Antero Resources (NYSE:AR) recently put the wraps on a solid year as it grew production at a fast pace while also improving its financial position so that it could start returning cash to shareholders. The natural gas driller ended on a high note as production hit a record in the fourth quarter, which enabled it to beat analysts' earnings expectations. It was an impressive quarter by several measures, though three numbers stood out as ones that investors won't want to miss.
3,213 MMcfe/d: Total production for the fourth quarter
Antero Resources delivered a gusher of production to end the year. Output topped the 3 billion cubic feet equivalent per day (Bcfe/d) mark for the quarter, which was a record for the company. Overall, production surged 18% sequentially and 37% year over year. Driving the company's growth were several notable wells, including a 10-well pad in the Marcellus shale that produced an average rate of 195 million cubic feet equivalent per day (MMcfe/d) during its first two months online.
For the full year, Antero's production averaged 2,709 MMcfe/d, which was 20% higher than 2017's average. Roughly 72% of the company's output was natural gas, making Antero the fifth-largest gas producer in the country last year.
51%: Year-over-year increase in liquids output
An even bigger story for Antero Resources during the quarter was its liquids output, which includes both oil and natural gas liquids (NGLs). The company produced an average of 162,077 barrels per day for the quarter, which was up 51% compared with the prior-year period. Not only did the company pump more oil, but it was able to recover higher quantities of ethane thanks in part to improved pricing and the increased availability of infrastructure, which made extracting that NGL more profitable.
Antero Resources ended last year as the largest NGL producer in the country thanks to its position in the liquids-rich parts of the Marcellus shale. One factor that helped drive the growth of its NGL business last year was the start-up of new infrastructure to support its production. One of those notable developments came from pipeline giant Energy Transfer (NYSE:ET), which finished work on its Mariner East 2 pipeline during the fourth quarter. That system is allowing Antero Resources to move nearly half of its propane and butane production to export markets where the company has been able to capture stronger "pricing than we have received over the last several years," according to CEO Paul Rady. In addition to that pipeline, the company also noted that it started exporting ethane shipped through Energy Transfer's Mariner East 1 pipeline during the quarter.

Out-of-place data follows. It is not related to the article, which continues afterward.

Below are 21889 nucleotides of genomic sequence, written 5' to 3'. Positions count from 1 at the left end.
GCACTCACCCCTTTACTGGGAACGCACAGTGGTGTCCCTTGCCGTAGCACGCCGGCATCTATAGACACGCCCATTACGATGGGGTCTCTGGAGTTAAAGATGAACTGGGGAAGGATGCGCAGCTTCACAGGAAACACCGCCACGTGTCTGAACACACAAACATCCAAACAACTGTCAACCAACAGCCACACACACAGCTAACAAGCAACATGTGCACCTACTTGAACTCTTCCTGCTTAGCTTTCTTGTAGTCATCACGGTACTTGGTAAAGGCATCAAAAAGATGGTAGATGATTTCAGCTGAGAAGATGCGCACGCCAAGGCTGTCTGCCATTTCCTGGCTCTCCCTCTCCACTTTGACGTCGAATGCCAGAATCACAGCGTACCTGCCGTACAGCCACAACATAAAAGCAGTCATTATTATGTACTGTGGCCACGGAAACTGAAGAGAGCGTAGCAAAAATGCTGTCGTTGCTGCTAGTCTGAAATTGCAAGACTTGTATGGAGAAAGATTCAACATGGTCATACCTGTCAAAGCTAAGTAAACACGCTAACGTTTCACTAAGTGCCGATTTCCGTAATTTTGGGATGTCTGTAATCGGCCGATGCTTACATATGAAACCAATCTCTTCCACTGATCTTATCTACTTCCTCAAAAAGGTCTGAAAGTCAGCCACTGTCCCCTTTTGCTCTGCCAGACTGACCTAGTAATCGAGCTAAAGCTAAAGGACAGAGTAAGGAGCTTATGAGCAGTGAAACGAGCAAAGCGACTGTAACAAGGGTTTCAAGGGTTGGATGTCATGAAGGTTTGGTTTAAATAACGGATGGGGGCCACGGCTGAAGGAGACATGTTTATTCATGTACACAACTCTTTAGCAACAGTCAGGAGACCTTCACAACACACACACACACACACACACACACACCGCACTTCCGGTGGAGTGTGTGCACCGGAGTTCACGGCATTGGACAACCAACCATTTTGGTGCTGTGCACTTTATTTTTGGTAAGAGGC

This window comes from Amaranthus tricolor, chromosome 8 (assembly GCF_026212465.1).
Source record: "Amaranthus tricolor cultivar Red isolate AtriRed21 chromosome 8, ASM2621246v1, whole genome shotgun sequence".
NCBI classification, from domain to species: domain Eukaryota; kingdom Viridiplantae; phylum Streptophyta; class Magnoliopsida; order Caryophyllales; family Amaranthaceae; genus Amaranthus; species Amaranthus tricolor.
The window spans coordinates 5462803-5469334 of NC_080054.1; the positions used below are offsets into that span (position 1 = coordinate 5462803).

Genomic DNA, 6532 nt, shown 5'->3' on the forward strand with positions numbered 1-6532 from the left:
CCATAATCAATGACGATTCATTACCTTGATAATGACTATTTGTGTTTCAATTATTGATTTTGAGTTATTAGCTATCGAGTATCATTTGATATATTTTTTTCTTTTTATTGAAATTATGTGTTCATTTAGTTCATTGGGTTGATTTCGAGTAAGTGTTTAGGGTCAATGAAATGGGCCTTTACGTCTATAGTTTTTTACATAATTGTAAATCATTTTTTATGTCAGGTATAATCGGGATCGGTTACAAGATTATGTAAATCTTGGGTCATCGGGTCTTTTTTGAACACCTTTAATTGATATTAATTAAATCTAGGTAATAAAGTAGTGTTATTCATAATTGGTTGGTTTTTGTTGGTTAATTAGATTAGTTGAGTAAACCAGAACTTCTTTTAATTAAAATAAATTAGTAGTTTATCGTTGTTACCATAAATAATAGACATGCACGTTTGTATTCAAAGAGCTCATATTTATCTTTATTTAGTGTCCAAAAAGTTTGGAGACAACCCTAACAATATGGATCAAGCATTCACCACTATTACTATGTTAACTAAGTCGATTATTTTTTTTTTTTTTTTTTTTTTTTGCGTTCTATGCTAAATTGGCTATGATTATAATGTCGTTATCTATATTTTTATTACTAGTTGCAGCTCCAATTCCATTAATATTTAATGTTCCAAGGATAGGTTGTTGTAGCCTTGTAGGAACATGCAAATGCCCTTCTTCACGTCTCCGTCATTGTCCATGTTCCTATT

20%: Decrease in capital spending for 2019
While Antero Resources has grown into one of the largest gas and NGL producers in the country over the past few years, the company's stock price hasn't followed production higher. Because of that -- and weaker oil prices over the past few months, which impacts NGL values -- the company plans to spend less money drilling new wells next year. As things stand, Antero sees capital spending coming in at the low end of its guidance range for 2019, or about 20% below 2018's level. That will enable it to keep capital spending well within cash flow.
That reduced spending plan will also allow the company to generate more free cash flow in 2019 if oil and NGL prices improve, which it intends on returning to investors through its share repurchase program. The company currently plans to buy back $600 million in stock over the coming quarters. It already repurchased $129 million during the fourth quarter -- roughly 3% of shares outstanding -- and should be able to buy back another $300 million in March after closing the simplification transaction between its midstream companies Antero Midstream and Antero Midstream GP. Those repurchases should help the company achieve its aim of "deliver[ing] superior returns to shareholders over the long term," according to Rady.
Pivoting from growing production to creating value
While Antero Resources delivered strong production growth once again during the fourth quarter, that high-octane expansion didn't create any value for investors since shares of the natural gas company plummeted last year. That's why the company is pivoting away from growing as fast as it can and instead aiming to generate excess cash, which it intends on returning to shareholders through its stock repurchase program. The hope is that these buybacks will enable Antero to start growing its share price at a high-octane rate going forward.